Netflix has now provided insight into how it performed during Q4 2018 as well as last year as a whole, while at the same time taking a moment to point out how competing services like HBO and Hulu are not actually competition.
In terms of the numbers, Netflix confirmed it added 8.8 million paid members in Q4, 2018. This breaks down as 1.5 million in the US and 7.3 million elsewhere. At the annual level, Netflix says it added 29 million throughout 2018 and that compares to the 22 million the company added in 2017.
By the close of 2018 business, Netflix says it had 139 million paying subscribers, globally.
In reality, the results are a little mixed as in spite of the better than expected subscriber additions (both domestically and internationally), Netflix posted $4.19 billion in revenue – slightly less than what had been previously expected.
From Netflix's perspective, however, these figures represent big and healthy subscriber gains that highlight how Netflix has grown over the past year. In addition to highlighting what its competition has to deal with now and in 2019. On that note, Netflix took a minute to point out that Hulu is far from being its competition.
Netflix came to this conclusion by pointing out that although Hulu offers some rivalry in the US, it doesn't in other territories. In particular, in Canada, Netflix says Hulu is "non-existent" compared to Netflix whose penetration in both markers is "pretty similar."
The streaming service also noted that during the temporary blackout YouTube experienced, Netflix saw its "viewing and signups" spike – even though the blackout only lasted a few minutes. Again, Netflix took this opportunity to point out that "Hulu is small compared to YouTube" without drawing on any similar size comparisons between itself and the Google-owned streaming service.
As for HBO, the service many might consider to be a true competitor based on users and price, Netflix spent very little time mentioning the other service in the "Competition" segment of the quarterly report, other than saying that "we compete with (and lose to) Fortnite more than HBO."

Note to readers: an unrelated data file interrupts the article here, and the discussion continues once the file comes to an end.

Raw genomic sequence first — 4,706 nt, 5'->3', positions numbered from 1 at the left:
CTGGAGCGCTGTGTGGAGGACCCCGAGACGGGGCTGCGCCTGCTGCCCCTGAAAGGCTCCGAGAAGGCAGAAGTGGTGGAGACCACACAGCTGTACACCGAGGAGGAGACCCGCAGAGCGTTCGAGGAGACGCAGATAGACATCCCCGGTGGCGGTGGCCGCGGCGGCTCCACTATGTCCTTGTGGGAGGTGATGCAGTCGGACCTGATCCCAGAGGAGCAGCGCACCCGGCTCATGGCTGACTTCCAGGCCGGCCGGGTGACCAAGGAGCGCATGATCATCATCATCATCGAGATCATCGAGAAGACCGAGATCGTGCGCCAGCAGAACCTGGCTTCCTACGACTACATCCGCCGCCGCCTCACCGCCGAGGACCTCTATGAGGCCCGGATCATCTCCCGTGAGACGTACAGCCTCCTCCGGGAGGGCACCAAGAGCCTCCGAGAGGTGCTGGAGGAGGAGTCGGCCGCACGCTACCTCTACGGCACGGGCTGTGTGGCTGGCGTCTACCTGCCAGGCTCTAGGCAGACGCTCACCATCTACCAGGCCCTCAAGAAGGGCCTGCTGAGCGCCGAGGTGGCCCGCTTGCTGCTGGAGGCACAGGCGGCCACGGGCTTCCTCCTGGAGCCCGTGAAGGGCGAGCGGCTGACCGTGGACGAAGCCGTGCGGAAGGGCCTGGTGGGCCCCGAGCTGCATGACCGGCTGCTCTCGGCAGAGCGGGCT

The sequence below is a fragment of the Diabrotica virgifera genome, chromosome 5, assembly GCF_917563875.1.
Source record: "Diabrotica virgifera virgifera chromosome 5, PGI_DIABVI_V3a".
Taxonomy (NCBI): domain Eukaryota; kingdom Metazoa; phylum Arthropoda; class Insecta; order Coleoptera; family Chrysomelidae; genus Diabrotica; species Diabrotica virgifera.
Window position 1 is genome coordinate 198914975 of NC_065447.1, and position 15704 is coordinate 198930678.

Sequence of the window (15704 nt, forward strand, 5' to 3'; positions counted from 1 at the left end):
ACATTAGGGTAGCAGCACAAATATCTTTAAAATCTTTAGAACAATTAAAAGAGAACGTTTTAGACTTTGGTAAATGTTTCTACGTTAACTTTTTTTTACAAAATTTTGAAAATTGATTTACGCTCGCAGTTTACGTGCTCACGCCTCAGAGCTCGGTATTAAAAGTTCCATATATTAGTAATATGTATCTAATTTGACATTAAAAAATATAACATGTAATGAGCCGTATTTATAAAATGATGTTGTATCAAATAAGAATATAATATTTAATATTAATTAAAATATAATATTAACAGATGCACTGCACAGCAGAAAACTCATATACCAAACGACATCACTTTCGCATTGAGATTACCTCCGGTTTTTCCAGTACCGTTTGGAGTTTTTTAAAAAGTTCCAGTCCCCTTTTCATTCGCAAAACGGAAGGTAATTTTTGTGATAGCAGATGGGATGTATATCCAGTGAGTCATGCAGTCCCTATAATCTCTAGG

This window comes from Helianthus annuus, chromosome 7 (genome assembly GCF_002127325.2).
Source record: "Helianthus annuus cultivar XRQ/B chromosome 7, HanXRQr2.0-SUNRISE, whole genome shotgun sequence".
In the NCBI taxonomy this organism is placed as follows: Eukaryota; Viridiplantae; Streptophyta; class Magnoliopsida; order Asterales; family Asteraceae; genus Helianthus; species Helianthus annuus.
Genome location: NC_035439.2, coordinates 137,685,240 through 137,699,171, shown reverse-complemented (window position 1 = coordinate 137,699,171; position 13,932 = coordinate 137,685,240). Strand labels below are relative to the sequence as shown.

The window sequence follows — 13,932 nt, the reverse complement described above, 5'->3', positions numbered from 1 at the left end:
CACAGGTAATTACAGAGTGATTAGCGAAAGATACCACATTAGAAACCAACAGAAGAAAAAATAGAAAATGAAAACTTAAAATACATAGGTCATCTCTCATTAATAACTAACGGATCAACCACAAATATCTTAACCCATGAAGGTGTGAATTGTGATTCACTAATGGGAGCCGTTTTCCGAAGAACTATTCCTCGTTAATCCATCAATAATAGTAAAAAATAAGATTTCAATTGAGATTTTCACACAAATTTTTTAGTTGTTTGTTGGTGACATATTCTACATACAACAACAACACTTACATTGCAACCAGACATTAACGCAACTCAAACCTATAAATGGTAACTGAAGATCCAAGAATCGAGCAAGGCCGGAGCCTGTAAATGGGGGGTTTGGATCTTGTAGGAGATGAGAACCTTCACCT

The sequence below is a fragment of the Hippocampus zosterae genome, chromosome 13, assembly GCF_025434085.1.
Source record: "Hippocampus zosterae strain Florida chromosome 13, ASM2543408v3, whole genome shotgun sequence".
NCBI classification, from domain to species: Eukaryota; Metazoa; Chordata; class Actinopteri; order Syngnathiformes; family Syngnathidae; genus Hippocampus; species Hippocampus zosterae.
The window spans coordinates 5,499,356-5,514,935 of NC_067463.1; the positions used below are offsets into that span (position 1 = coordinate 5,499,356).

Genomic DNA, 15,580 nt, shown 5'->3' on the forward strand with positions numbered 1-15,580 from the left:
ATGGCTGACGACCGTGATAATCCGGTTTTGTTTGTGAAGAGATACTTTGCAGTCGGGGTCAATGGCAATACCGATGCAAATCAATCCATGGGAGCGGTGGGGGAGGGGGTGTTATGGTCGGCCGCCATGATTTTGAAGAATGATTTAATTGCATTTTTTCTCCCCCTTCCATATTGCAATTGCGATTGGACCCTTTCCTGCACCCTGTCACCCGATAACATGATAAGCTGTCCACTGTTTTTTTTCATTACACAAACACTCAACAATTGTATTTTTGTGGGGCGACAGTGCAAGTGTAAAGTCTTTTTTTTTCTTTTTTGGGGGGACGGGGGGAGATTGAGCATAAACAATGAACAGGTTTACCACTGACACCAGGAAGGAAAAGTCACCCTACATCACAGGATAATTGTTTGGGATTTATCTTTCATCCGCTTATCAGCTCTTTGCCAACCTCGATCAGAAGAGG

Netflix also took the opportunity to point out how popular its "Originals" shows and movies have become. This is not only in viewing figures (for example, Netflix says more than 80 million member households viewed Bird Box in its first four weeks), but also as a springboard for launching new talent. Drawing on how its content has gained massive social media attention and noting that since the launch of its Elite show, the stars have moved from thousands of Instagram followers to millions.
Expanding on this point, Netflix hinted that consumers are likely to continue to see more Original content coming through in the future and at the expense of second-run content. With Netflix stating it is now in a better position to pay higher rates for content from other networks and studios, but is preparing for the situation where those providers keep their content for their own services.
Regardless of whether other networks want to sell or license their content to the streaming service, Netflix made it clear that it's "becoming less focused on 2nd run programming" going forward.
All of this comes on the back of a recent price hike by the company. As earlier in the week Netflix confirmed it was raising the cost of a subscription for all customers in the US.
During the latest announcement, Netflix confirmed the price rise is already in effect for new customers and will take effect for existing customers during the first half of 2019.
Whether a new or existing customer, the 2019 price for the "Basic" plan will be $8.99 per month. A majority of Netflix customers are believed to be on the "Standard" plan and their 2019 price is now $12.99 per month. Those opting for the "Premium" plan (with 4K support and more same-time streams) can expect to pay $15.99 per month in 2019.